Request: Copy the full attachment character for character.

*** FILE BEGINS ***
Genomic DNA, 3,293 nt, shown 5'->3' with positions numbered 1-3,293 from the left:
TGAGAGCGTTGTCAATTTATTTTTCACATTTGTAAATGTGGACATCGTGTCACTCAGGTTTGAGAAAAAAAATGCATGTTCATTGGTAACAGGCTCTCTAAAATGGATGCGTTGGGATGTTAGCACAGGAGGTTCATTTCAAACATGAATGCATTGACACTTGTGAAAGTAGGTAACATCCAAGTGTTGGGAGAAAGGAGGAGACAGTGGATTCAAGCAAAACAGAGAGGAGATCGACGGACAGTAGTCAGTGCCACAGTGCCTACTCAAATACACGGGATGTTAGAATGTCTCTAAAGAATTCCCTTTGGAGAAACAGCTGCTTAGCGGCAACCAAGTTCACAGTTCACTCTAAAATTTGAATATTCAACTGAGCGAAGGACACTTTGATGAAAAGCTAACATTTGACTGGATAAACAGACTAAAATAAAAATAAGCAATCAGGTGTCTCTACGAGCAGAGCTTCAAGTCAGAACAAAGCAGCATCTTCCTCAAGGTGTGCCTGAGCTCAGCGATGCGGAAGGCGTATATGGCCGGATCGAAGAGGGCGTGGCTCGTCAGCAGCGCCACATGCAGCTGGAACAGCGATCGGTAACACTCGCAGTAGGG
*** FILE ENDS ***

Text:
Genomic DNA, 3,293 nt, shown 5'->3' with positions numbered 1-3,293 from the left:
TGAGAGCGTTGTCAATTTATTTTTCACATTTGTAAATGTGGACATCGTGTCACTCAGGTTTGAGAAAAAAAATGCATGTTCATTGGTAACAGGCTCTCTAAAATGGATGCGTTGGGATGTTAGCACAGGAGGTTCATTTCAAACATGAATGCATTGACACTTGTGAAAGTAGGTAACATCCAAGTGTTGGGAGAAAGGAGGAGACAGTGGATTCAAGCAAAACAGAGAGGAGATCGACGGACAGTAGTCAGTGCCACAGTGCCTACTCAAATACACGGGATGTTAGAATGTCTCTAAAGAATTCCCTTTGGAGAAACAGCTGCTTAGCGGCAACCAAGTTCACAGTTCACTCTAAAATTTGAATATTCAACTGAGCGAAGGACACTTTGATGAAAAGCTAACATTTGACTGGATAAACAGACTAAAATAAAAATAAGCAATCAGGTGTCTCTACGAGCAGAGCTTCAAGTCAGAACAAAGCAGCATCTTCCTCAAGGTGTGCCTGAGCTCAGCGATGCGGAAGGCGTATATGGCCGGATCGAAGAGGGCGTGGCTCGTCAGCAGCGCCACATGCAGCTGGAACAGCGATCGGTAACACTCGCAGTAGGG